What is mortgage refinancing?
Mortgage refinancing is replacing your current home loan with a new loan. Just like any other loan, you apply for refinancing, which includes submitting your credit report, employment history and home appraisal. The new loan is based on your income, credit and the equity in your home. You would then use the borrowed money from your new loan to pay off your old mortgage debt.
Most people refinance to lock in a lower interest rate or shorten the terms of their mortgage. You can also get a cash-out refinance, which would allow you to borrow against the equity in your home while -- ideally -- getting a lower rate. This cash is typically used to consolidate higher-interest debt or improve your home.
Costs associated with refinancing your mortgage
While refinancing can save you money, it can be costly. This is why looking at the numbers before you make a decision, is important.
Just like your original mortgage, refinancing includes much of the same fees, such as appraisal costs, application and origination fees, underwriting costs, title search fees and more. Shopping around for a lender who not only offers the lowest interest rate but also the lowest fees is worth your time and effort. Because refinancing costs can cost thousands, make sure the money you put in makes sense financially and will save you money in the long run.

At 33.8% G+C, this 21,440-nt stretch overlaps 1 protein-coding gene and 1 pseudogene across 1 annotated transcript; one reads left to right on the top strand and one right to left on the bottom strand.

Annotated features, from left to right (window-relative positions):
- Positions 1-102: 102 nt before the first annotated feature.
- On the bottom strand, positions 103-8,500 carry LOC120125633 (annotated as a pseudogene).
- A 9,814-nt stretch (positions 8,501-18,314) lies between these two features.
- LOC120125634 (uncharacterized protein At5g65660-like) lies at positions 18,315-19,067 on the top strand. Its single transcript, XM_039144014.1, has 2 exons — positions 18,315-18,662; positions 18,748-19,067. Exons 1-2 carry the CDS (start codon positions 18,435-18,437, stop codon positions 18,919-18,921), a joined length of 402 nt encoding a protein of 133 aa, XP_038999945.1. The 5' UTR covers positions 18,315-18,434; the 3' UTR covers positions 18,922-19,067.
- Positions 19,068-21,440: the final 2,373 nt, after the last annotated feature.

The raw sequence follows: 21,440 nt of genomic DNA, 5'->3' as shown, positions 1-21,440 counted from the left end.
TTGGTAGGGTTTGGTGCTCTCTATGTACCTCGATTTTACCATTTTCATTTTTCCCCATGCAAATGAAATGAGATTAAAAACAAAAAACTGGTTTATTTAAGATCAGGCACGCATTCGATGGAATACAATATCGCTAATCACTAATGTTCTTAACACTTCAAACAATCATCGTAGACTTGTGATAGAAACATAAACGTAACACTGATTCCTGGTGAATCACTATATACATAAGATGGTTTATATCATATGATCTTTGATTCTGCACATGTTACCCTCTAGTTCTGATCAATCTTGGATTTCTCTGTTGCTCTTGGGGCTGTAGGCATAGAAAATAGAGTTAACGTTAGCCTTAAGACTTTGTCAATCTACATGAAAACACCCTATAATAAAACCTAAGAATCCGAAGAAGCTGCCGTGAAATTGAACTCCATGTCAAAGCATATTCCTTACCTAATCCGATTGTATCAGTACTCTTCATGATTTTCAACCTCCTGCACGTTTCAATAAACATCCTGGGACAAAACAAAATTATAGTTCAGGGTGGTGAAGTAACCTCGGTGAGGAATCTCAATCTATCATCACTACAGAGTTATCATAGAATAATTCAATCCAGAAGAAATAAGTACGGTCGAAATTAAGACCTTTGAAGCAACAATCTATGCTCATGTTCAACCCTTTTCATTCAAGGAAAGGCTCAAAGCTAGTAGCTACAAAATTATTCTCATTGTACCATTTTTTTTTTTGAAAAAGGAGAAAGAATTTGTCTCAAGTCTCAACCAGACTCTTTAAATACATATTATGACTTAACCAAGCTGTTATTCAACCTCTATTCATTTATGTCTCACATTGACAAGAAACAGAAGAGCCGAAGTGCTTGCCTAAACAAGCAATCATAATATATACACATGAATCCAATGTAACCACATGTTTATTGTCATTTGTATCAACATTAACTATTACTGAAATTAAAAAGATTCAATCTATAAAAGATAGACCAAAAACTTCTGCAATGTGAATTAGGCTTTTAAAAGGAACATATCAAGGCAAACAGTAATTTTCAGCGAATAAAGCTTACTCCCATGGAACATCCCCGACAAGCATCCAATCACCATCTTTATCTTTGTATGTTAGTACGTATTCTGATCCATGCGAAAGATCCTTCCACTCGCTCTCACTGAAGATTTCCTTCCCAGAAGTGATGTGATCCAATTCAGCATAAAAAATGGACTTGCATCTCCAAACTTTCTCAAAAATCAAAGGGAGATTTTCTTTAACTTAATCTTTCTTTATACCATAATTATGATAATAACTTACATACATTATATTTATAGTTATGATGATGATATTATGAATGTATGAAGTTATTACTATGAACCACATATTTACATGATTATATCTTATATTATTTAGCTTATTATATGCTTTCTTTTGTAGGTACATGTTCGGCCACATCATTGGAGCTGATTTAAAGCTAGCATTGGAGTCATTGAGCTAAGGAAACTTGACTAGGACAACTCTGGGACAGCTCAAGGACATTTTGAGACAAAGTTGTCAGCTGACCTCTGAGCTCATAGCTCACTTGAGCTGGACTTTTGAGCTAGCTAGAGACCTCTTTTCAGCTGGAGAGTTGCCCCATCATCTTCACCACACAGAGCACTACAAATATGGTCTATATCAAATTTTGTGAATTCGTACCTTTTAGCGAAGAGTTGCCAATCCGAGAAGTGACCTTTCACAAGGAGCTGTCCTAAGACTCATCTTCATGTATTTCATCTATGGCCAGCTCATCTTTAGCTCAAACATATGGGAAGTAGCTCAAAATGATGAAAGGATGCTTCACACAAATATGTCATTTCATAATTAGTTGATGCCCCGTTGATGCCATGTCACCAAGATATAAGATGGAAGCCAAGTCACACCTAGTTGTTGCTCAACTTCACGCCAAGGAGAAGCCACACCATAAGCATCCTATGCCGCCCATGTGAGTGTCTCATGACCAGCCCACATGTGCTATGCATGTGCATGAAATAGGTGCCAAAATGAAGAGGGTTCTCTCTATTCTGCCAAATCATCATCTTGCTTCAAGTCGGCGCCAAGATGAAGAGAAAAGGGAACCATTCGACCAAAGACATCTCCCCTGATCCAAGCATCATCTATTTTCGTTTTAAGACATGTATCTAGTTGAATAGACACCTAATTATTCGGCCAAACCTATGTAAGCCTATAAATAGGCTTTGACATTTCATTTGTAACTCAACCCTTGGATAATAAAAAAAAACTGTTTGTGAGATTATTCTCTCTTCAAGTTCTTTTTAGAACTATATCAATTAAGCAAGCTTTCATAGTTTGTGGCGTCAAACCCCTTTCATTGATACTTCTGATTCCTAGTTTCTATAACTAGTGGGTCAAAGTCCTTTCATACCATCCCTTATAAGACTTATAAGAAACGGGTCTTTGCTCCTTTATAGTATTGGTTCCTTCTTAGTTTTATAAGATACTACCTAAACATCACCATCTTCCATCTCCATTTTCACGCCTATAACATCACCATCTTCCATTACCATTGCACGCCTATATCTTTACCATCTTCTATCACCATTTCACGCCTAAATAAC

Reasons why homeowners refinance
Locking in a lower interest rate might be the most popular reason people refinance their mortgage. Homeowners who have improved their credit might be able to switch to a lower interest rate by refinancing.
Similarly, folks with ARMs might want to switch to a fixed-rate mortgage, especially in a rising-rate environment.
Those who want to borrow against the equity in their home can take out a cash-out refinance, which is a new loan that’s more than what you owe on the house. You would pay off your original mortgage, replacing it with the new one, and get the remainder in cash.
Divorce is another reason to refinance, in order to get one spouse’s name off the loan.
For FHA borrowers, refinancing into a conventional mortgage is a way to kick the monthly mortgage insurance premium, MIP, to the curb. The MIP costs from 0.45 percent to 1.25 percent of the total loan balance throughout the life of the loan.
Homeowners who owe more than their house is worth might also want to refinance using specially designed programs for their needs. Both Fannie Mae and Freddie Mac offer high loan-to-value (LTV) refinance options.
Refinancing next steps
If you looked at the numbers and refinancing makes sense, then it’s time to shop around for a lender. Make sure you get everything in writing, such as fees and interest rates. Lenders will send you a loan estimate which breaks down what they charge. Loan estimates are great tools for comparison shopping tol give you the clearest picture of which lender will save you the most money.
When shopping for a mortgage, how do you know what type of lender is right for you? Today, mortgage lenders and brokers provide various ways to buy a home, each with its own strengths.
Here are answers to some frequently asked questions on how refinancing works, answered by Bankrate expert Dr. Don Taylor.
View and compare current mortgage rates and refinance rates (updated today). Find ARM and fixed loan rate mortgages for 30 year, 15 year, 10 year, and more, along with Bankrate’s weekly analysis.